Abstract Aquatic dissolved organic matter (DOM) plays an essential role in biogeochemical cycling and transport of organic matter throughout the hydrological continuum. To characterise microbially-derived organic matter (OM) from common environmental microorganisms (Escherichia coli, Bacillus subtilis and Pseudomonas aeruginosa), excitation-emission matrix (EEM) fluorescence spectroscopy was employed. This work shows that bacterial organisms can produce fluorescent organic matter (FOM) in situ and, furthermore, that the production of FOM differs at a bacterial species level. This production can be attributed to structural biological compounds, specific functional proteins (e.g. pyoverdine production by P. aeruginosa), and/or metabolic by-products. Bacterial growth curve data demonstrates that the production of FOM is fundamentally related to microbial metabolism. For example, the majority of Peak T fluorescence (> 75%) is shown to be intracellular in origin, as a result of the building of proteins for growth and metabolism. This underpins the use of Peak T as a measure of microbial activity, as opposed to bacterial enumeration as has been previously suggested. This study shows that different bacterial species produce a range of FOM that has historically been attributed to high molecular weight allochthonous material or the degradation of terrestrial FOM. We provide definitive evidence that, in fact, it can be produced by microbes within a model system (autochthonous), providing new insights into the possible origin of allochthonous and autochthonous organic material present in aquatic systems.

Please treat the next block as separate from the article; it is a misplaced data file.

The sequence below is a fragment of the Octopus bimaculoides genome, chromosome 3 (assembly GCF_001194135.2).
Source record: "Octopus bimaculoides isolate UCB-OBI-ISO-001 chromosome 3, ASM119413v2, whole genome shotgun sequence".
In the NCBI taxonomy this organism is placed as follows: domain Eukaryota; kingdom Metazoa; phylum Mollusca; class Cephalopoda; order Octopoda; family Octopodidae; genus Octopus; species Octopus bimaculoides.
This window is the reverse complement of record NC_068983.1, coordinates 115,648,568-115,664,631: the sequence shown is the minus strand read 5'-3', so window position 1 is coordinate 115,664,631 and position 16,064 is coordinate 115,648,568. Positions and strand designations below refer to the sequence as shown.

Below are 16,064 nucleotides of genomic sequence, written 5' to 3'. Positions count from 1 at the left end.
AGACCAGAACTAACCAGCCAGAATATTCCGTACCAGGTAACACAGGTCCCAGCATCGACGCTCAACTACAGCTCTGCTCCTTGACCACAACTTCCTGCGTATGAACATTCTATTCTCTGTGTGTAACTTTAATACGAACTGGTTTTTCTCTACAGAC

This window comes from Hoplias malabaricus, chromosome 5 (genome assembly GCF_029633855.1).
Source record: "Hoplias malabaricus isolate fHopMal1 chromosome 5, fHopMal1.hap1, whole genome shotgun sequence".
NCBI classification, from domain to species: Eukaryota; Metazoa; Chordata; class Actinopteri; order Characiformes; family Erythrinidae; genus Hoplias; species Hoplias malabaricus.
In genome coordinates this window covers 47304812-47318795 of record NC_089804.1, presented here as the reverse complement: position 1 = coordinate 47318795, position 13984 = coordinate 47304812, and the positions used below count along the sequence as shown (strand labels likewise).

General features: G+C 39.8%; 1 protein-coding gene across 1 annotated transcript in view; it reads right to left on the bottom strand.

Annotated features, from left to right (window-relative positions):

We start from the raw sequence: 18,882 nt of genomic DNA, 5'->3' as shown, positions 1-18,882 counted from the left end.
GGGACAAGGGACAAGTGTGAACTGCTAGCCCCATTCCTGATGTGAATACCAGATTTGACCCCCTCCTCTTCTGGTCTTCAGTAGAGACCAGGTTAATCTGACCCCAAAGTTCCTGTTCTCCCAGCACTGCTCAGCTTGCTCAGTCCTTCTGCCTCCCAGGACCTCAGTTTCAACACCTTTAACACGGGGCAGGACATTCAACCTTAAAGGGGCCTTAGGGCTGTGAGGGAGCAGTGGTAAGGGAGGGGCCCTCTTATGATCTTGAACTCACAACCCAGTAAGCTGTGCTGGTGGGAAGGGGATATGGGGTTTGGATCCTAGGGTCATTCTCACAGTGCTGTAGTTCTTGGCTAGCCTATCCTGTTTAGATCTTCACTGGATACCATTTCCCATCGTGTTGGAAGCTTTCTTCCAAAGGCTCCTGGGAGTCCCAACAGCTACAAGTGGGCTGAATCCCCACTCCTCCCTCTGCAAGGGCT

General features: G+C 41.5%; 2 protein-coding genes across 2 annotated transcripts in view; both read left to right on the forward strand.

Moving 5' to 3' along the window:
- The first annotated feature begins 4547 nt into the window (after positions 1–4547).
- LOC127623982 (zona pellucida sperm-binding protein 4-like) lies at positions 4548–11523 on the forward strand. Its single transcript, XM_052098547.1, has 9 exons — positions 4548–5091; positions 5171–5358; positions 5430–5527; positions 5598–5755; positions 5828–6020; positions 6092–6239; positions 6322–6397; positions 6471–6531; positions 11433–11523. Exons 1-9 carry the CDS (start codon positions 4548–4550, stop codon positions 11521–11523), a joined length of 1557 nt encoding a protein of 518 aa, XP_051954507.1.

- Dissolved organic matter
- In situ microbial processing
- Excitation-Emission Matrix fluorescence spectroscopy
- Fluorescent organic matter